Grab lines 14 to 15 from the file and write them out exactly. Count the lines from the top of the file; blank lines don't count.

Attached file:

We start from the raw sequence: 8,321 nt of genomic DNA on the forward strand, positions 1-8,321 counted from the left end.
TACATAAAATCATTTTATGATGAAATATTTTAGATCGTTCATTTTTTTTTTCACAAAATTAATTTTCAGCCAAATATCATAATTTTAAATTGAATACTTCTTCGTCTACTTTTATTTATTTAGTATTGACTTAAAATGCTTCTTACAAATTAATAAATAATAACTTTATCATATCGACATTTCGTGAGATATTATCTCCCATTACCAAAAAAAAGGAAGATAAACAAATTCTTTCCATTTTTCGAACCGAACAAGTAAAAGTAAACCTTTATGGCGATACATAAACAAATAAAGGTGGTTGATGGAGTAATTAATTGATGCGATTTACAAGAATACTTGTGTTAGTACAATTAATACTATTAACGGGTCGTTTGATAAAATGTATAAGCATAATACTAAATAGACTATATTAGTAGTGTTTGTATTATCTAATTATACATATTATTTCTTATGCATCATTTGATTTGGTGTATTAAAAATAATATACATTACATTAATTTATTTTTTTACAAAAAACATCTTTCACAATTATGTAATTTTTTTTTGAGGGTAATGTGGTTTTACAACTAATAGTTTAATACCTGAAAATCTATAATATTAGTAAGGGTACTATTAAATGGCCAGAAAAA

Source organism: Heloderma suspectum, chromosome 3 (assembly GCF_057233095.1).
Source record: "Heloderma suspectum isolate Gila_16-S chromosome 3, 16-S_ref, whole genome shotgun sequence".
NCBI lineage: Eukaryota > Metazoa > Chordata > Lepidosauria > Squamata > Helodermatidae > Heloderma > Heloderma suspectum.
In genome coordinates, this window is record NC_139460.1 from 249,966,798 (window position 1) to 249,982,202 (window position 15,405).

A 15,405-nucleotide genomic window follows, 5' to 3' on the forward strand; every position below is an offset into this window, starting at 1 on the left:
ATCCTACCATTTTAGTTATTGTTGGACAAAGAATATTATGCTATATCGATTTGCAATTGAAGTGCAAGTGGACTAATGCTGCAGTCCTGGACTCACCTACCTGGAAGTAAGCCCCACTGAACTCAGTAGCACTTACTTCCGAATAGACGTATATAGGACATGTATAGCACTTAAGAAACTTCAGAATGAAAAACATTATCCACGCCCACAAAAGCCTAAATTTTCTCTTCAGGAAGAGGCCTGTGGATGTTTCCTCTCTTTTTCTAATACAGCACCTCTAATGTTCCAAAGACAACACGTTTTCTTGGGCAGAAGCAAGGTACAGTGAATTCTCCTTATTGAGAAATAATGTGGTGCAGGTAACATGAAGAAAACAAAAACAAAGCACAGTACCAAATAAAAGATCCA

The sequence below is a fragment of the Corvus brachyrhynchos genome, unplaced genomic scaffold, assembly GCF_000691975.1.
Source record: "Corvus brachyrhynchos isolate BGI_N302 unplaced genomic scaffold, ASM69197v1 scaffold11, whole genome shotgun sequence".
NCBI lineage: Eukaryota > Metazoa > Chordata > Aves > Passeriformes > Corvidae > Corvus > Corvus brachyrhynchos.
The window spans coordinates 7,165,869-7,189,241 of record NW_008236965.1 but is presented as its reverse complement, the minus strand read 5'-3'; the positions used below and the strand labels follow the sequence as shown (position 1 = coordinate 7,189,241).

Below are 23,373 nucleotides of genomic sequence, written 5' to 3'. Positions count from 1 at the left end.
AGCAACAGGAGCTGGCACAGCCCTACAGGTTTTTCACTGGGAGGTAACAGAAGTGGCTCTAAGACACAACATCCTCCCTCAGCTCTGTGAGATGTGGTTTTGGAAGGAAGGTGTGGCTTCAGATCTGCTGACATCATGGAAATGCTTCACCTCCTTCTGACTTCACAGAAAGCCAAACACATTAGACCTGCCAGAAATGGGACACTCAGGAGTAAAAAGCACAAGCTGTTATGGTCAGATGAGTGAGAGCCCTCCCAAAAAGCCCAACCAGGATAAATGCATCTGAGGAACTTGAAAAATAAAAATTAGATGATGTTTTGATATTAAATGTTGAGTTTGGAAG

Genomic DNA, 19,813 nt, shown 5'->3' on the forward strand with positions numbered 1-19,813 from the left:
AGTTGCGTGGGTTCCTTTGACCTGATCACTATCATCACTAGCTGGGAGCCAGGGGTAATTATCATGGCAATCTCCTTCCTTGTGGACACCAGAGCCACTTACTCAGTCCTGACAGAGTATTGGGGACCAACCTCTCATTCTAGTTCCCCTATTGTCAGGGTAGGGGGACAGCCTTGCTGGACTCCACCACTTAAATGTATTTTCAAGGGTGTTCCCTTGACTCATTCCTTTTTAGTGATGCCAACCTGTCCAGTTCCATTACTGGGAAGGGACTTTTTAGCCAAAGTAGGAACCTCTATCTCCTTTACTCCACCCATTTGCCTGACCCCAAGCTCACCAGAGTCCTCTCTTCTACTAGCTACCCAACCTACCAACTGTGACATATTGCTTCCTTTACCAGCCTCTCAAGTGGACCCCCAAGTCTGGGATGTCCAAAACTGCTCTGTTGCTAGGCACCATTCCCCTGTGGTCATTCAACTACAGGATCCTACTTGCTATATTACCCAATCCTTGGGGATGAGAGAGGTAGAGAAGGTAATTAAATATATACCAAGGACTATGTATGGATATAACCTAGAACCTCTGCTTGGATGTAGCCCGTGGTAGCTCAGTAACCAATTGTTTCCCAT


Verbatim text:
AGCAACAGGAGCTGGCACAGCCCTACAGGTTTTTCACTGGGAGGTAACAGAAGTGGCTCTAAGACACAACATCCTCCCTCAGCTCTGTGAGATGTGGTTTTGGAAGGAAGGTGTGGCTTCAGATCTGCTGACATCATGGAAATGCTTCACCTCCTTCTGACTTCACAGAAAGCCAAACACATTAGACCTGCCAGAAATGGGACACTCAGGAGTAAAAAGCACAAGCTGTTATGGTCAGATGAGTGAGAGCCCTCCCAAAAAGCCCAACCAGGATAAATGCATCTGAGGAACTTGAAAAATAAAAATTAGATGATGTTTTGATATTAAATGTTGAGTTTGGAAG

Genomic DNA, 19,813 nt, shown 5'->3' on the forward strand with positions numbered 1-19,813 from the left: